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Pagan News Beagle: Earthy Thursday, April 27 2017

As polar ice melts new rivers are revealed in Antarctica. Astronomers find what they believe to be direct visual evidence of a black hole. And a new discovery in North America shakes up paleontologists' views of American prehistory. It's Earthy Thursday, our segment for science and Earth-related news! All this and more for the Pagan News Beagle!

When explorers were first visiting the Antarctic continent many, many decades ago they believed they may have run across rivers, a strange phenomenon in a frozen, desolate landscape. Much later, scientists discovered they were right. Now, hundreds of rivers and streams have been found in Antarctica. But the question on everyone's mind is: are they multiplying as climate change takes effect?

Recently, Google revised its popular Google Earth program that charts the Earth's geography and overlays it with photos and local information. Not everyone's a big fan of the update however. At Popular Science, Kelsey D. Atherton explains why some scientists are critical of the new version.

Black holes are famously stars that after burning out become so heavy that even light is unable to escape their gravitational pull. But that doesn't necessarily mean you can't observe them, if you know what you're looking for. National Geographic details the search for black holes.

Humpback whales are well-known for their sonorous means of communicating over long distance, with male whales capable of being heard from miles away. But not all humpbacks are so loud: a new discovery shows that young whales are in fact very quiet, perhaps wisely considering other species like killer whales (aka orcas) often prey on them.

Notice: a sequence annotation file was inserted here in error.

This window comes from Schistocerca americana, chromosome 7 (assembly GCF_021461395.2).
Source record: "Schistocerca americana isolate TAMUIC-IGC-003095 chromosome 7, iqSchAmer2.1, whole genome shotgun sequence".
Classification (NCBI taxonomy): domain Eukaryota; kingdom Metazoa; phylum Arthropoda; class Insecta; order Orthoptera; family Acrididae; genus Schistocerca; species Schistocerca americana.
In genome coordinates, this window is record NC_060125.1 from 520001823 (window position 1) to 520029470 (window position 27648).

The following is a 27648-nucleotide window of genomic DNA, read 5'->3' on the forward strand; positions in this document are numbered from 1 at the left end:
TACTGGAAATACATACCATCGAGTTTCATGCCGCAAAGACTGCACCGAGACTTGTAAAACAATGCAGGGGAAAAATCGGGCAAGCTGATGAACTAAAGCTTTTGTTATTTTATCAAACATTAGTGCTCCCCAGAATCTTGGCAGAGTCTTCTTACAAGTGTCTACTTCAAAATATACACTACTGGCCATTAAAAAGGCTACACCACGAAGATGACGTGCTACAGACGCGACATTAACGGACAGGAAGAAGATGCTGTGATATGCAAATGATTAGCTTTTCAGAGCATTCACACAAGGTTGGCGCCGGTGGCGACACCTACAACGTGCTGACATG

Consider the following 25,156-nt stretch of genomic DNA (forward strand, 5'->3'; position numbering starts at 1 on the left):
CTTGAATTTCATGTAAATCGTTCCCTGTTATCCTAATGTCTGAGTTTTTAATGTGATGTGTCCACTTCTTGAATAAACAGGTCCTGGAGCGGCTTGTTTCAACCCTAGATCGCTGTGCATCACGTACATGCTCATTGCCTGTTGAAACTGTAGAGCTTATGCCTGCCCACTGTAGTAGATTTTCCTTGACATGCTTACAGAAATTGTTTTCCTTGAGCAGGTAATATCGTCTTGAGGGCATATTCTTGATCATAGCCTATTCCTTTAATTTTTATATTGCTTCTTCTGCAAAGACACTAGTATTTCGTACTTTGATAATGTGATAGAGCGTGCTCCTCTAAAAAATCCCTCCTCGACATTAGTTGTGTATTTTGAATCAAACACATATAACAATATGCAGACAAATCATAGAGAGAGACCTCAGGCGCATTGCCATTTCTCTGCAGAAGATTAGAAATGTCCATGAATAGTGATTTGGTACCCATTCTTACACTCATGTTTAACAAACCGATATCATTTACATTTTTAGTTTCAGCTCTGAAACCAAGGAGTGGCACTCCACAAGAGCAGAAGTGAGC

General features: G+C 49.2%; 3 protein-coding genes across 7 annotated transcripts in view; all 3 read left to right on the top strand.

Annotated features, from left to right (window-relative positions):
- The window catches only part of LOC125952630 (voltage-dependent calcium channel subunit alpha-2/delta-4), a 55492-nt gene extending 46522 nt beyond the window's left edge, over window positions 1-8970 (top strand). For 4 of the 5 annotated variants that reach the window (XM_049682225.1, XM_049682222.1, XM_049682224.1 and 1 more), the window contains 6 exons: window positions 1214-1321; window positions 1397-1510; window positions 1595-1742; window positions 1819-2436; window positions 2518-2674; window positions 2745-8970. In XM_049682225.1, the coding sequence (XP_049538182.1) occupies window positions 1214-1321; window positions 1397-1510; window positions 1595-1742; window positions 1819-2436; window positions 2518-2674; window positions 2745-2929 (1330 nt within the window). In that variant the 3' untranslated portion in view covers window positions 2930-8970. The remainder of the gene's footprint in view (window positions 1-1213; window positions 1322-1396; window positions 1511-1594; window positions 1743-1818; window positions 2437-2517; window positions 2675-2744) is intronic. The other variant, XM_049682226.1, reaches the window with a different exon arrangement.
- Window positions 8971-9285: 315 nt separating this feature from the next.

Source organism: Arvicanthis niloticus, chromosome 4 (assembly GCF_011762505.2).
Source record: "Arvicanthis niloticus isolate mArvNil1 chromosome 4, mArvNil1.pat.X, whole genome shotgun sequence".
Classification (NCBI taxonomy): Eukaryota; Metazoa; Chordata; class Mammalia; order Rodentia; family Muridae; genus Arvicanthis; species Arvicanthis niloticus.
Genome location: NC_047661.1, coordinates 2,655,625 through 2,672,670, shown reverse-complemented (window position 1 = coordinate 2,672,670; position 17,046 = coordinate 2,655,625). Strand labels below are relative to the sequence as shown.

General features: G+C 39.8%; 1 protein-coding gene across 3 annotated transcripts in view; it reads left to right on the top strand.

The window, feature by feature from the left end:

One of the tricks about archaeology and paleontology is that you're trying to piece together the piece from what you understand to be fragments of a greater whole. That means of course that sometimes your inferences are not complete or somehow incorrect. A new recent discovery has controversially called into question the time at which humans are believed to have first settled the Americas. Now, if the new study is correct, it would seem humans arrived one tenth of a million years earlier.

Top image by Alain r

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Aryós Héngwis (or the more modest Héngwis for short) is a native of the Pontic-Caspian steppe, born some 5000 years ago, near the village of Dereivka. In his youth he stood out from the other snakes for his love of learning and culture, eventually coming into the service of the local reǵs before moving westward toward Europe. Most recently, Aryós Héngwis left his home to pursue a new life in America, where he has come under the employ of BBI Media as an internet watchdog (or watchsnake, if you will), ever poised to strike the unwary troll.


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